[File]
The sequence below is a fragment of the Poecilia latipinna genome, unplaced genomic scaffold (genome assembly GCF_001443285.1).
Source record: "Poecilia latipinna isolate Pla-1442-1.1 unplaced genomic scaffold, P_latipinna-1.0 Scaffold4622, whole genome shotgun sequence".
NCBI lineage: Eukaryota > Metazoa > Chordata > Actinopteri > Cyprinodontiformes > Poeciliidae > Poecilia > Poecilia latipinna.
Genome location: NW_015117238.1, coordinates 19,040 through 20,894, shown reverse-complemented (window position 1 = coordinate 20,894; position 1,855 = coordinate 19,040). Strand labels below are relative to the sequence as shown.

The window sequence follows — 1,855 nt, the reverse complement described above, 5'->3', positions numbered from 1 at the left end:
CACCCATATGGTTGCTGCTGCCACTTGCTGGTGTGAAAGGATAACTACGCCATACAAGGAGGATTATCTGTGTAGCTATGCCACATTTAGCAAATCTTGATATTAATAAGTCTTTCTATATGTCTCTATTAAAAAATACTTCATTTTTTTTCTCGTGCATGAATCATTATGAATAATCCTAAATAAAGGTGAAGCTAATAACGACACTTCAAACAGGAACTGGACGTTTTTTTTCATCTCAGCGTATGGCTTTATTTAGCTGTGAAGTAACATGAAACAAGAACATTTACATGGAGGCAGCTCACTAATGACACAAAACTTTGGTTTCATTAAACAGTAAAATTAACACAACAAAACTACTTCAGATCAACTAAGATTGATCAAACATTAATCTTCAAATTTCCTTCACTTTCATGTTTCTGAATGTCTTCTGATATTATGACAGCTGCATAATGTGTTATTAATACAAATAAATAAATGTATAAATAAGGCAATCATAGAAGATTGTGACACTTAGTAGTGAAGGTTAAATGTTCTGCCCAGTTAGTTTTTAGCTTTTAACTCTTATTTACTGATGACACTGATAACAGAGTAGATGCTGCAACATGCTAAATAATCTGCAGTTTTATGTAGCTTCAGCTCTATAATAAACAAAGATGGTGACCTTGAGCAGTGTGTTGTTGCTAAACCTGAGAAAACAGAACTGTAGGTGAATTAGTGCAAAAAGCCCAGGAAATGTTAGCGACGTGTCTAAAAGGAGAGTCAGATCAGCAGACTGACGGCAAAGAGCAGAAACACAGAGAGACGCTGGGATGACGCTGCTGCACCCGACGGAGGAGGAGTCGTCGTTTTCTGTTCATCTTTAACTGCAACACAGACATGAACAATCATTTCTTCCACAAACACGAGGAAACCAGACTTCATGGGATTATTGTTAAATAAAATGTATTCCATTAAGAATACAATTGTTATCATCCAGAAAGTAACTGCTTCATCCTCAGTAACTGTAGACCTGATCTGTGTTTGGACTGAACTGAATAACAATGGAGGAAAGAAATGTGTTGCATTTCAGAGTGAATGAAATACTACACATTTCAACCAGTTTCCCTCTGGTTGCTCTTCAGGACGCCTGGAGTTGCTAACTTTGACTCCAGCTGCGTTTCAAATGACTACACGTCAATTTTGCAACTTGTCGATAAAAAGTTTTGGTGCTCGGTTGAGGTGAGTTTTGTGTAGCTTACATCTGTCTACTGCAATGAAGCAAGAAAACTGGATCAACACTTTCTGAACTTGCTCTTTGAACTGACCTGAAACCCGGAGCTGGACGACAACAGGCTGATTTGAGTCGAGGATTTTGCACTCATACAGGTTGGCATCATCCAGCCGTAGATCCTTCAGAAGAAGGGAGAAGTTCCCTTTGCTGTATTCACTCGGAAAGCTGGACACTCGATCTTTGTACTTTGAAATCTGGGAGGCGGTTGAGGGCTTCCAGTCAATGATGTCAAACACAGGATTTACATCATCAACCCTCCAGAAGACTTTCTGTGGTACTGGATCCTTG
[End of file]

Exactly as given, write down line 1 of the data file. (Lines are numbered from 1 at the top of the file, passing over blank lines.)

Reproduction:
The sequence below is a fragment of the Poecilia latipinna genome, unplaced genomic scaffold (genome assembly GCF_001443285.1).